Our History


Congregation Beth Tikvah was founded in 1964 by a group of young families who were considered pioneers of Jewish life in the West Island. Today, Dollard des Ormeaux is home to North America’s fastest growing Jewish community. In 2007 we were honored to have been selected to merge with Congregation Ahavat Shalom Nusach Hoari, helping to ensure the continuity of their name and long term stability of our synagogue.

We are a family focused synagogue providing educational, spiritual and recreational opportunities for all ages.
While Orthodox in practice, we embrace every Jew and attempt to extend both a level of comfort and opportunities for growth for all.


Holocaust Torah

Our Holocaust Torah was destined to be part of a museum built by the Germans to portray the extinction of the Jewish People. What the Germans set out to do failed. Our Torah celebrates the endurance and tenacity of the Jewish People. Through the inquisitions, expulsions and exterminations, the Jewish People have survived.

The Torah, number 540 out of 1564, was secured from the Czech Memorial Scrolls at the Westminster Synagogue situated in London, England. This 18th Century Torah from Rokycany, Czechoslovakia arrived in England in 1964 after negotiations with the Czech Government, the same year that Congregation Beth Tikvah was founded. A member of the synagogue was approached by an art dealer who was a regular visitor to communist Czechoslovakia, to purchase or obtain 1564 scrolls which languished in the basement of an old and dilapidated synagogue in Prague. The member approached the Rabbi of the synagogue. The Rabbi encouraged him to get involved in this mini-adventure. This was fortuitous as traditionally, a damaged or unusable Torah scroll is buried. The community of the Westminster Synagogue realized that it was irrelevant whether they were kosher or not because they were symbols of communities which no longer existed but which were to be resurrected through new communities helping to develop new ideas and visions thus becoming symbols of renewal and hope.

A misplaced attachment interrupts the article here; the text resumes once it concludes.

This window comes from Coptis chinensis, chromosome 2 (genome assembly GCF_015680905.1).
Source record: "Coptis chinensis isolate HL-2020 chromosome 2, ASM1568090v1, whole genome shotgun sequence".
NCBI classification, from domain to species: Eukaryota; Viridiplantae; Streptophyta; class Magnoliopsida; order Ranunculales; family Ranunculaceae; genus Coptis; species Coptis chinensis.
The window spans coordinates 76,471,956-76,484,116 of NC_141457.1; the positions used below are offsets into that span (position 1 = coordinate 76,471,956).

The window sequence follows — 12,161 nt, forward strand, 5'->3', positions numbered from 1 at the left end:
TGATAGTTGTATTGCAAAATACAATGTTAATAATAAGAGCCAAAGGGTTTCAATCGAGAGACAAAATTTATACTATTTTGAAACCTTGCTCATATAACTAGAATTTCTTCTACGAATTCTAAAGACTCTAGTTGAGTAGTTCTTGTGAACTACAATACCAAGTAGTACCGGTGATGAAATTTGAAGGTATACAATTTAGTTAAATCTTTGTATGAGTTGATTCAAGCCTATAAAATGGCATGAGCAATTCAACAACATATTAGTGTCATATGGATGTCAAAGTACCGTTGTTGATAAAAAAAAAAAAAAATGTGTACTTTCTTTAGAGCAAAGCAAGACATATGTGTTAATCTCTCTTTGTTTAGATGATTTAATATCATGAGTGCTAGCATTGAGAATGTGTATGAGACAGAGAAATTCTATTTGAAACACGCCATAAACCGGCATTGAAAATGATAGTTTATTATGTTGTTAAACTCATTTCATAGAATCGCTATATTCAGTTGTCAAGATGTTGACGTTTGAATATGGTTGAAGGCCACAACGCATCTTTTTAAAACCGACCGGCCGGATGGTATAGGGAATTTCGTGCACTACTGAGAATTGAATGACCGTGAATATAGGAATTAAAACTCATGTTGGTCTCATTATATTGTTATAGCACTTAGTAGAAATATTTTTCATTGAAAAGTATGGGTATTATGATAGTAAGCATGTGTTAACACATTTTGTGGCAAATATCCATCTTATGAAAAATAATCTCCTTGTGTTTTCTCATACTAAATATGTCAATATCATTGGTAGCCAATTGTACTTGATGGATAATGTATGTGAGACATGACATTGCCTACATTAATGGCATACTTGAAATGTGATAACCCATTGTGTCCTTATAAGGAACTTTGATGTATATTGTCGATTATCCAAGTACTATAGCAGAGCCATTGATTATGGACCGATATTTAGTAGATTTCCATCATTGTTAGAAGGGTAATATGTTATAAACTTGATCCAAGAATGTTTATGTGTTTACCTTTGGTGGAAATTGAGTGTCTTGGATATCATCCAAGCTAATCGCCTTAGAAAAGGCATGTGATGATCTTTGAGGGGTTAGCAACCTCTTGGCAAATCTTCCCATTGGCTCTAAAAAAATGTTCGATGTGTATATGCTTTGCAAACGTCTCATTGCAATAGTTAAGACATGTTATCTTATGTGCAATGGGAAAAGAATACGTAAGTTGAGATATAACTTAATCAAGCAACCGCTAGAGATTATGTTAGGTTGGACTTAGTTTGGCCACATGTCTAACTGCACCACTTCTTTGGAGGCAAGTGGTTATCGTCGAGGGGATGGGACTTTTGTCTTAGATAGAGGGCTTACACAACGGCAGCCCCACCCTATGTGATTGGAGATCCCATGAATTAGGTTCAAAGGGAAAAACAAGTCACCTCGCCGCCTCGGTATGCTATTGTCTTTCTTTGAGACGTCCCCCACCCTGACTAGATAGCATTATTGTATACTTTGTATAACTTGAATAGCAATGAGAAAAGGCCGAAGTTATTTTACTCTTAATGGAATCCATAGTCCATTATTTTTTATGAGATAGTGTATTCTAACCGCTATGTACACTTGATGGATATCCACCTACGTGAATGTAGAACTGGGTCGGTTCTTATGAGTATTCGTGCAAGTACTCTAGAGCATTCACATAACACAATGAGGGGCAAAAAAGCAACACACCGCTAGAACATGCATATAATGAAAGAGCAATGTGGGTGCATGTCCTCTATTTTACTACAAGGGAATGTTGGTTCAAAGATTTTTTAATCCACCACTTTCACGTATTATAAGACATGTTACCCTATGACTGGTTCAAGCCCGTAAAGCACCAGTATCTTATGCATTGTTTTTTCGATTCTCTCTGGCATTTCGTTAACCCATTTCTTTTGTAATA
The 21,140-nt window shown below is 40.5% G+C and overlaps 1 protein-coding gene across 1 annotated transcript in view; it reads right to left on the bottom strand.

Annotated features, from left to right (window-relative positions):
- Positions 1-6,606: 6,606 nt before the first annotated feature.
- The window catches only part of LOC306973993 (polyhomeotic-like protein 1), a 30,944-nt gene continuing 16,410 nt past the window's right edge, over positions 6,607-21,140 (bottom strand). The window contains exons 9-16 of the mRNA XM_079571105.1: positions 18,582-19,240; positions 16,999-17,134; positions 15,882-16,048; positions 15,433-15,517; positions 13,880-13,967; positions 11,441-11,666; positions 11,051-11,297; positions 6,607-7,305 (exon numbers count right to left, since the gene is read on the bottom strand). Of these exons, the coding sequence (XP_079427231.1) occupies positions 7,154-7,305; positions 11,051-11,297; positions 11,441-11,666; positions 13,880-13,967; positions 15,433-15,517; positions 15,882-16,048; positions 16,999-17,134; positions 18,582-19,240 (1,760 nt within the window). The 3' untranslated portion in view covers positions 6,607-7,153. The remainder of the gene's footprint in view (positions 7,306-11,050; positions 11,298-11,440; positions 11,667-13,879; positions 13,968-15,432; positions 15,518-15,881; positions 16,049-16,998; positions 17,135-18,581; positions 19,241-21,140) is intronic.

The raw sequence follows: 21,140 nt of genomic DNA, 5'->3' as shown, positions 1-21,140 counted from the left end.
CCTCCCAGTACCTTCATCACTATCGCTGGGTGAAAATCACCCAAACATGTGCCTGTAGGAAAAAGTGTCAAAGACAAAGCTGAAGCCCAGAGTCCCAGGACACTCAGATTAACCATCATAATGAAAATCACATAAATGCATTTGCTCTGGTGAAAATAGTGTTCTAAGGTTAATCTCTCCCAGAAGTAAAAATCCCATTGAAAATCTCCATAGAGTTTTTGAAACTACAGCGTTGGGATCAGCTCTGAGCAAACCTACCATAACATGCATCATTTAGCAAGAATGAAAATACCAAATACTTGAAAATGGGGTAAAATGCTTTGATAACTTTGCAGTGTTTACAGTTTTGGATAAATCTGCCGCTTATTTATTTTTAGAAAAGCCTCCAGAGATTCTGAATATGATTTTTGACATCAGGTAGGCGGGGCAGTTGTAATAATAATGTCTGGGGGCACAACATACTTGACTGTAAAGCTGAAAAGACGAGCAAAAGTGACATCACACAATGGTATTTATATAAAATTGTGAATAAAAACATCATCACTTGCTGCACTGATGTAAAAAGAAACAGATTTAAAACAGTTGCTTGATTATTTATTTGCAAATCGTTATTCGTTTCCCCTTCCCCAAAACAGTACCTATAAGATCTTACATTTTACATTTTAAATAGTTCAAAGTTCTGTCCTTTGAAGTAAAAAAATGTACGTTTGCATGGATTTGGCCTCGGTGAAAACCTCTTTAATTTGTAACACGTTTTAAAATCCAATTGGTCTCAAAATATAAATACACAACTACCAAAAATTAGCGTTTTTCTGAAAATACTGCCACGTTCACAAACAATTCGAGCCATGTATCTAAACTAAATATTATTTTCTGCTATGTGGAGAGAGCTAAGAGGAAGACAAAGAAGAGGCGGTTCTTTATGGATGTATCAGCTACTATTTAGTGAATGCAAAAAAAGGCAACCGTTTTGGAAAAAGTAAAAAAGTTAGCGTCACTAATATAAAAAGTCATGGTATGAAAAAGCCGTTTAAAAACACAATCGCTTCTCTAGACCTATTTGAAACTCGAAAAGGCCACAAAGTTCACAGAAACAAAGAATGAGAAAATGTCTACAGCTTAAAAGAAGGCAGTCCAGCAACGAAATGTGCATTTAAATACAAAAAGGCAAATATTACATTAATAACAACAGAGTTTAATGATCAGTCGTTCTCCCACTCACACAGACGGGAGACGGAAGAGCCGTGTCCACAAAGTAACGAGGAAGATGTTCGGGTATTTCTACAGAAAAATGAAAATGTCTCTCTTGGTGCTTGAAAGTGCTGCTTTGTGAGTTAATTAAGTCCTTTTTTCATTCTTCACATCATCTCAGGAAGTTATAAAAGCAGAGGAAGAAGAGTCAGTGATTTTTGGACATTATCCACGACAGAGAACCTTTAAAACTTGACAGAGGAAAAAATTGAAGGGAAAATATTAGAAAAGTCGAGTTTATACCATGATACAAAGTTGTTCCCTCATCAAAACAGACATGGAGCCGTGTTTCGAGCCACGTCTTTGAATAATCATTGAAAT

The Torah, donated by Harriette and Jerry Schwartz is housed in a beautiful time capsule designed by Andre Ibghy, in the Congregation Beth Tikvah Ahavat Shalom Nusach Hoari lobby “We wanted Jewish children to have a symbol of the Holocaust to remember. This will add hope and inspiration to our community” stated our gracious donors. The time capsule symbolizes the past pointing to the future.

The Torah which serves as a powerful symbol for the survival and indestructibility of the Jewish people, gives a message of the need to be tolerant and caring. It silently speaks, tells us of our past and ensures the future of World Jewry. It perpetuates the memory of those lost Jews and destroyed communities as well as ensuring Jewish life in the future.

It serves as a powerful symbol for the survival and indestructibility of the Jewish people and gives a message of the need to be tolerant and caring.

An anecdote to its history – Mr. Brandt, a Sofer from Israel, was in London in 1964 looking for gainful employment. He rang the bell of the Westminster Synagogue. He asked if they had any Torahs to repair. He was only able to return to Israel in 1984, having repaired the majority of the Torahs. As our luck would have it, our Torah was not repaired. Once it arrived at CBTASNH, we decided not to repair it as we felt that it would lose its historical significance.